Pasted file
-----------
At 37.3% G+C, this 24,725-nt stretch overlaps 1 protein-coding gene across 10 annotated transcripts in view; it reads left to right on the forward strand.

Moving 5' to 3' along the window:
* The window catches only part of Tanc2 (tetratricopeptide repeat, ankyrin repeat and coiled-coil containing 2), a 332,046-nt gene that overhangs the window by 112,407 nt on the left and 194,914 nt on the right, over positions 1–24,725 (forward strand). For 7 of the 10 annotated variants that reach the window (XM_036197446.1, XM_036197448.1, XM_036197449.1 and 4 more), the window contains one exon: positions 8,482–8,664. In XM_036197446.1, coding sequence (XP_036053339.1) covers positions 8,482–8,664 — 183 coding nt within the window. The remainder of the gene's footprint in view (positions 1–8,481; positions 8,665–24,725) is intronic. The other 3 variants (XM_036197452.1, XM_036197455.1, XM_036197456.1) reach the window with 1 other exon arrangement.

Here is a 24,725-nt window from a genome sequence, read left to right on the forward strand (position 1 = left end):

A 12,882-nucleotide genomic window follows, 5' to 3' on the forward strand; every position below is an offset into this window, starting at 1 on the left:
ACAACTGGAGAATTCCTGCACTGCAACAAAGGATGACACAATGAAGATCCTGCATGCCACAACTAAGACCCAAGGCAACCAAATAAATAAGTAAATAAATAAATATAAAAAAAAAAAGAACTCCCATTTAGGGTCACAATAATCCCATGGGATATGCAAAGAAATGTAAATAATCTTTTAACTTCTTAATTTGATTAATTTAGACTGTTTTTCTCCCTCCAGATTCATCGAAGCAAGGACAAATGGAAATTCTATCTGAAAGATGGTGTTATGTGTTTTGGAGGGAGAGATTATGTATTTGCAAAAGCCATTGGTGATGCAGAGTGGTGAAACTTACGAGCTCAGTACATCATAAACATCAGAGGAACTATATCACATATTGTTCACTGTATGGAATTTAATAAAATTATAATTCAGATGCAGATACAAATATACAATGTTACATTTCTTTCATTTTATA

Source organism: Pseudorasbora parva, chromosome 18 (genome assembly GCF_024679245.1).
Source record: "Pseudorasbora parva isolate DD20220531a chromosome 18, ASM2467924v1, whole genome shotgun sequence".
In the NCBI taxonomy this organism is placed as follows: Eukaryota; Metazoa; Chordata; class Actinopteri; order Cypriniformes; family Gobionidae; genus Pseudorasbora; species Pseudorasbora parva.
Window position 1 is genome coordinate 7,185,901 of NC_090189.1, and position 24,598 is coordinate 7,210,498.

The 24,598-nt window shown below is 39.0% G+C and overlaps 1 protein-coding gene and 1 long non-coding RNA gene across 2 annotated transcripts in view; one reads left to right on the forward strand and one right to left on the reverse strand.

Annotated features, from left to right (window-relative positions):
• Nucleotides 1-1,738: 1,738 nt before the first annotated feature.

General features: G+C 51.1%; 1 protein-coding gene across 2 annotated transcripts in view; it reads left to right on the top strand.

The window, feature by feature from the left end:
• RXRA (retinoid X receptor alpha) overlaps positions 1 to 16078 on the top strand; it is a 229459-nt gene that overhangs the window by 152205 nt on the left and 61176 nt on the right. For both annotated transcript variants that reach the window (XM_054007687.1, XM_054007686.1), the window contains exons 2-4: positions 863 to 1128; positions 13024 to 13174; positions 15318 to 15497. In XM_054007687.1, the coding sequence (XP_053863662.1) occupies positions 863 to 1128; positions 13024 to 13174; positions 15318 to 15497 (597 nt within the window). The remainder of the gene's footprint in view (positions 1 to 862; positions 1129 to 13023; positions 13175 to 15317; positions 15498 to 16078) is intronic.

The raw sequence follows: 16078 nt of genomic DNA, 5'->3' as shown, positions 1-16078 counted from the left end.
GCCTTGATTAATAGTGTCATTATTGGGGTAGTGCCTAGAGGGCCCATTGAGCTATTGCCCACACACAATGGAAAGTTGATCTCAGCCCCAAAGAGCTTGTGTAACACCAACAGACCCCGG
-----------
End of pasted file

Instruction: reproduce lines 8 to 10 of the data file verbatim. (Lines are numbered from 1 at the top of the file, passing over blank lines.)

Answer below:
Source record: "Pseudorasbora parva isolate DD20220531a chromosome 18, ASM2467924v1, whole genome shotgun sequence".
In the NCBI taxonomy this organism is placed as follows: Eukaryota; Metazoa; Chordata; class Actinopteri; order Cypriniformes; family Gobionidae; genus Pseudorasbora; species Pseudorasbora parva.
Window position 1 is genome coordinate 7,185,901 of NC_090189.1, and position 24,598 is coordinate 7,210,498.